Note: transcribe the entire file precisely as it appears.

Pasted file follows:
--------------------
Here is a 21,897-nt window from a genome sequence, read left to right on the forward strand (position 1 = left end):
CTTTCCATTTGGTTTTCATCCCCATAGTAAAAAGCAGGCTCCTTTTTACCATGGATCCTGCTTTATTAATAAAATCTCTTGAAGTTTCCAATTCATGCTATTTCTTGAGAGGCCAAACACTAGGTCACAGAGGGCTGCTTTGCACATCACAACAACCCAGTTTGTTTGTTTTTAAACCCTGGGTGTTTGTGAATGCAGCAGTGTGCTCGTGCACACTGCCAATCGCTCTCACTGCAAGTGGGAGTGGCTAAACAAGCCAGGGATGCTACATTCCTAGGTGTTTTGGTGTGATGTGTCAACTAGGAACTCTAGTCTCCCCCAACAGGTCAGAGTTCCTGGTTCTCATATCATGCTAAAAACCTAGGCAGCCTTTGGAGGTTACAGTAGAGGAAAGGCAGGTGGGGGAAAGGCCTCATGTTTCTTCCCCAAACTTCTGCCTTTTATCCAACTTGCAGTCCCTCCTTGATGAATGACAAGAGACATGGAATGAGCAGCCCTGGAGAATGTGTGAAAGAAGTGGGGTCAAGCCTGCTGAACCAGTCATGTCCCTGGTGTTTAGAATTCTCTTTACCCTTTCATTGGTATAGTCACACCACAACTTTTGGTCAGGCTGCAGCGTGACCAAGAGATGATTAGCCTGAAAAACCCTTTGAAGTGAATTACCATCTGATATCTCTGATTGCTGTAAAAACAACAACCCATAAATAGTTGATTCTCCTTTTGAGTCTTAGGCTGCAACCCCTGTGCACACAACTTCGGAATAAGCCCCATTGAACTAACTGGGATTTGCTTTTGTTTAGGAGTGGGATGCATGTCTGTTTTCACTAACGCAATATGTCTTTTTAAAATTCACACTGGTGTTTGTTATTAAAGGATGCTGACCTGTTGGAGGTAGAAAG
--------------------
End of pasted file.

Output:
Here is a 21,897-nt window from a genome sequence, read left to right on the forward strand (position 1 = left end):
CTTTCCATTTGGTTTTCATCCCCATAGTAAAAAGCAGGCTCCTTTTTACCATGGATCCTGCTTTATTAATAAAATCTCTTGAAGTTTCCAATTCATGCTATTTCTTGAGAGGCCAAACACTAGGTCACAGAGGGCTGCTTTGCACATCACAACAACCCAGTTTGTTTGTTTTTAAACCCTGGGTGTTTGTGAATGCAGCAGTGTGCTCGTGCACACTGCCAATCGCTCTCACTGCAAGTGGGAGTGGCTAAACAAGCCAGGGATGCTACATTCCTAGGTGTTTTGGTGTGATGTGTCAACTAGGAACTCTAGTCTCCCCCAACAGGTCAGAGTTCCTGGTTCTCATATCATGCTAAAAACCTAGGCAGCCTTTGGAGGTTACAGTAGAGGAAAGGCAGGTGGGGGAAAGGCCTCATGTTTCTTCCCCAAACTTCTGCCTTTTATCCAACTTGCAGTCCCTCCTTGATGAATGACAAGAGACATGGAATGAGCAGCCCTGGAGAATGTGTGAAAGAAGTGGGGTCAAGCCTGCTGAACCAGTCATGTCCCTGGTGTTTAGAATTCTCTTTACCCTTTCATTGGTATAGTCACACCACAACTTTTGGTCAGGCTGCAGCGTGACCAAGAGATGATTAGCCTGAAAAACCCTTTGAAGTGAATTACCATCTGATATCTCTGATTGCTGTAAAAACAACAACCCATAAATAGTTGATTCTCCTTTTGAGTCTTAGGCTGCAACCCCTGTGCACACAACTTCGGAATAAGCCCCATTGAACTAACTGGGATTTGCTTTTGTTTAGGAGTGGGATGCATGTCTGTTTTCACTAACGCAATATGTCTTTTTAAAATTCACACTGGTGTTTGTTATTAAAGGATGCTGACCTGTTGGAGGTAGAAAG